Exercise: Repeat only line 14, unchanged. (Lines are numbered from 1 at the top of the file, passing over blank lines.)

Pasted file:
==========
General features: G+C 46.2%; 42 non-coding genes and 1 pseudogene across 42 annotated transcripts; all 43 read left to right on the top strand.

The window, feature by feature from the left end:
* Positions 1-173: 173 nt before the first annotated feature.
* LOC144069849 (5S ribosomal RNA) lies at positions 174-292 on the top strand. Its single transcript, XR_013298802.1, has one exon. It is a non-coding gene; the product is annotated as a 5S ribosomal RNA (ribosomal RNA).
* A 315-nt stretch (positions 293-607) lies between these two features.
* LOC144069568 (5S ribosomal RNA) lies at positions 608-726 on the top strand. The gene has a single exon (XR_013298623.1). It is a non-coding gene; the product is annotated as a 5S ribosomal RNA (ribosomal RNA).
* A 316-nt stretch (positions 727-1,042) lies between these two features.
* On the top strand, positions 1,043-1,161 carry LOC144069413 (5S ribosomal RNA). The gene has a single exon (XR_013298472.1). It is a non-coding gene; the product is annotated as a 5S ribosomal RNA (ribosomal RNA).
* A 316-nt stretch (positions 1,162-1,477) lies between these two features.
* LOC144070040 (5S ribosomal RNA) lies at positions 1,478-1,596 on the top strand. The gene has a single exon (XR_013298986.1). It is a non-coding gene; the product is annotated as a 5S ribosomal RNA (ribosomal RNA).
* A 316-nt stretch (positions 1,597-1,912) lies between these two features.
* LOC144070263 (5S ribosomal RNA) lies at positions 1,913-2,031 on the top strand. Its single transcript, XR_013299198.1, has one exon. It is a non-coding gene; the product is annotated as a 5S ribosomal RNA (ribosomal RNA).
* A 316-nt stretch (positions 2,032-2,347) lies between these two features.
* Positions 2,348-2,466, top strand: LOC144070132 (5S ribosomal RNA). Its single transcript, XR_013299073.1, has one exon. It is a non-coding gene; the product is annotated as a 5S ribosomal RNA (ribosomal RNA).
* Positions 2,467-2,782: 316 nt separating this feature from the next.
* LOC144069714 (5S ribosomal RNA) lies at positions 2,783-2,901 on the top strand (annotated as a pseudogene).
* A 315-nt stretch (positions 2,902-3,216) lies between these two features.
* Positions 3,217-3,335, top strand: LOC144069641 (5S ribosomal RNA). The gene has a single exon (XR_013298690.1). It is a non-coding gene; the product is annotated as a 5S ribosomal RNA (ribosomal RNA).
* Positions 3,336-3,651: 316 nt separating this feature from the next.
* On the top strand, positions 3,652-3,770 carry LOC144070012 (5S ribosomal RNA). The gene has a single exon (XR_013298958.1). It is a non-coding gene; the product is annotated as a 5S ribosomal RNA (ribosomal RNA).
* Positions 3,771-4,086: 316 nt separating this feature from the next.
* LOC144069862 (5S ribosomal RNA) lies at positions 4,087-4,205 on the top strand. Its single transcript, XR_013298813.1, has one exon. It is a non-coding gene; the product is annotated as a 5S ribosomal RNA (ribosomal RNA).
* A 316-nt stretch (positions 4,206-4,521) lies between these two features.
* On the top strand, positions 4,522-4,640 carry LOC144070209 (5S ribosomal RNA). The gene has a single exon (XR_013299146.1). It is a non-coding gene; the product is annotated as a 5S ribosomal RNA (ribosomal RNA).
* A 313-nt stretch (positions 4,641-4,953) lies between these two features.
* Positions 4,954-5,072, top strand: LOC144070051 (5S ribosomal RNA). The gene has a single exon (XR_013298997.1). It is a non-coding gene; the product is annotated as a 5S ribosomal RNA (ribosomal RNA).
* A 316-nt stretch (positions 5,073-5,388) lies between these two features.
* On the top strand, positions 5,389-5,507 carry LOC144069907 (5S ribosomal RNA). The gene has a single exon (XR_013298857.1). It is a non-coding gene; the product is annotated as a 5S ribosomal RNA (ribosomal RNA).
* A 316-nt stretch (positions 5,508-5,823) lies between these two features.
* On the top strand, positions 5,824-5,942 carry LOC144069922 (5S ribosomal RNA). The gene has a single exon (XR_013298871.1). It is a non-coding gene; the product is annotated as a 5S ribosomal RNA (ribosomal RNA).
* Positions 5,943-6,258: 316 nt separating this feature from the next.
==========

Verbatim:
* Positions 2,348-2,466, top strand: LOC144070132 (5S ribosomal RNA). Its single transcript, XR_013299073.1, has one exon. It is a non-coding gene; the product is annotated as a 5S ribosomal RNA (ribosomal RNA).